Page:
Proposed legislation to increase penalties for anti-competitive conduct.  An exposure draft of the Treasury Laws Amendment (Competition and Consumer Reforms No. 1) Bill 2022 reveals plans to significantly increase penalties for anti-competitive behaviour.  The proposed legislation would have the prospective effect of increasing the penalty for entities engaging in anti-competitive conduct from $10 million (which it has been for 30 years) to $50 million, and the penalty for individuals from $500,000 to $2.5 million.  The dramatic increase demonstrates the Federal Government’s seriousness on delivering its election promise to protect consumers and ease costs of living.  Market competition is integral to keeping the costs of living down as rival companies compete to have attractive prices and the proposed legislation could aid with the prevention of anti-competitive behaviour.  The Treasury Consultation on the exposure draft closed last week.  See media release.


Federal Court travels to the Tiwi Islands for on-Country evidence in relation to proceedings concerning Santos’ Barossa Project.  In June this year, Federal Court proceedings were commenced against Santos by Tiwi traditional landowners in relation to the Barossa oil and gas project.  The Barossa project has been labelled one of the biggest projects in the Australian oil and gas sector over the last decade and is based off the coast of Darwin.  The project received government support.  However, the Tiwi traditional landowners commenced proceedings alleging that they were not properly consulted in relation to the project and its potential impacts upon the marine environment.  Last week, Justice Bromberg granted an application for the Federal Court to hear evidence on Country, despite objections from Santos.  Elders voiced their fears about risks from the drilling and pipeline to the natural environment and shared the importance of their song lines including the turtle dreaming belonging and the sea serpent Ampitji who would be angered by damage to the sea country.  The hearing continued in Darwin for the remainder of the week.  Justice Bromberg will soon reach a decision.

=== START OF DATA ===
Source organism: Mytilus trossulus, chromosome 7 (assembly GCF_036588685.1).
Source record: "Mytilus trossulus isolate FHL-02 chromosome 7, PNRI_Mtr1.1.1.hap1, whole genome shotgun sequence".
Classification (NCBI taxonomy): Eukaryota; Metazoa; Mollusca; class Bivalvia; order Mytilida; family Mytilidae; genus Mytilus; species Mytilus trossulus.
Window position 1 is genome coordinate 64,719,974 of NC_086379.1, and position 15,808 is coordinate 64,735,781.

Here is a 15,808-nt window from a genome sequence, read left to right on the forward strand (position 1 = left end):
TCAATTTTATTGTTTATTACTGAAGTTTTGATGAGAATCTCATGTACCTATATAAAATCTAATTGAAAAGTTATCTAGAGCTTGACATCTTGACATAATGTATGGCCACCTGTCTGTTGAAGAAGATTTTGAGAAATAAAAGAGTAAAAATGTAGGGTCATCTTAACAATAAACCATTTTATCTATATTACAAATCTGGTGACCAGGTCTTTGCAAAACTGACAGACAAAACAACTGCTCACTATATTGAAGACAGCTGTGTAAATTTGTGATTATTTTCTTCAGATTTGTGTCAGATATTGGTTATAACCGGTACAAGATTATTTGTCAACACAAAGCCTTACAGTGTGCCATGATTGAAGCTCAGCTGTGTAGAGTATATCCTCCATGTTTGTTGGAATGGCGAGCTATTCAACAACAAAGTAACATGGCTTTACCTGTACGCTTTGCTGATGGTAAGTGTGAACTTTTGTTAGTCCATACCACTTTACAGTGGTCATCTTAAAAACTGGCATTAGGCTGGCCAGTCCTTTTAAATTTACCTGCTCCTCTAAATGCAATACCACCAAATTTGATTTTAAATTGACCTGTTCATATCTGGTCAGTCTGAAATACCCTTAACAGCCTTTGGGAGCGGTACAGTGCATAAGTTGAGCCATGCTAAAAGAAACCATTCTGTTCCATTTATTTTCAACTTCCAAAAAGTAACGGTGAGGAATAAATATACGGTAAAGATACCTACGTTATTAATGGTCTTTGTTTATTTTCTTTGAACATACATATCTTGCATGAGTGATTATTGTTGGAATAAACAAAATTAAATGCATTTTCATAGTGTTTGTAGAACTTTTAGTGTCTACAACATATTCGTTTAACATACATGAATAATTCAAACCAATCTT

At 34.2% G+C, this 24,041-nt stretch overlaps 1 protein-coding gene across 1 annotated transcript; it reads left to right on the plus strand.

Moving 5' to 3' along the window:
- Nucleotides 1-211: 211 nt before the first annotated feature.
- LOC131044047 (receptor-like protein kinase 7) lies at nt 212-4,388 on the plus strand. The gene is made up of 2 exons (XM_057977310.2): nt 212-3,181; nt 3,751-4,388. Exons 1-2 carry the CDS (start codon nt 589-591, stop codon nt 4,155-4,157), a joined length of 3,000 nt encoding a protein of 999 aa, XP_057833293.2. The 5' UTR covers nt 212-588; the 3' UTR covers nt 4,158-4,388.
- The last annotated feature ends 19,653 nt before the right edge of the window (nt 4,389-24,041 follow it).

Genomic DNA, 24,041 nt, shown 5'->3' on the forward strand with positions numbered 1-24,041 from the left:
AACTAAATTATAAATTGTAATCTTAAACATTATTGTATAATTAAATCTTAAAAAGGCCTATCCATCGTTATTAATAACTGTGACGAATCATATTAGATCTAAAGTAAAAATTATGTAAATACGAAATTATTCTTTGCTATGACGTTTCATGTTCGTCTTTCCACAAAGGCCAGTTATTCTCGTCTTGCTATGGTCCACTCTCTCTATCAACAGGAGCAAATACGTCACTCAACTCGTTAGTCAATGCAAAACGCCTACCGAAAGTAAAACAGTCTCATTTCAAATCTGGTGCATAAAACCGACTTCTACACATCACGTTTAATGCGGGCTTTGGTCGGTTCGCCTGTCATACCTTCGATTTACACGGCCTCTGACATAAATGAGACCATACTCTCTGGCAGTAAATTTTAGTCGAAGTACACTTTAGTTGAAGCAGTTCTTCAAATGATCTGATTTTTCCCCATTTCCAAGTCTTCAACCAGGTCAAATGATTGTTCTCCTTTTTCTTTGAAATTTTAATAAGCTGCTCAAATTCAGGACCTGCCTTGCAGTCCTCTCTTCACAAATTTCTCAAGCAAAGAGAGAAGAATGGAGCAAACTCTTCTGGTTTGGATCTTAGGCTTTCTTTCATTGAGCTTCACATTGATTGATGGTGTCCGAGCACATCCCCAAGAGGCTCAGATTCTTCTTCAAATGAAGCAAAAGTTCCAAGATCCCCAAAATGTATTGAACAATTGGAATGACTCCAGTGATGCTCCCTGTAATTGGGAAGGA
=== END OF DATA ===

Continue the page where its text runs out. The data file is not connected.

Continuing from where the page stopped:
Jobs and skills summit: the first step in addressing Australia’s labour shortage?  This week the Federal Government is hosting a jobs and skills summit to seek support from unions and businesses to increase the cap of skilled migrants permitted to reside in Australia.  Australia is currently facing a 48-year low unemployment rate, with more jobs vacant than unemployed people available to fill them.  Increasing the number of skilled migrants to Australia could be the solution to the problem.  Analysts from the Grattan Institute suggest that increasing the cap by 40,000 migrants could improve Federal and State budgets by $38 billion over the next decade.  If agreement can be reached on raising the current 160,000 migrant cap, the change can be expected to be implemented during the Federal budget sitting in October.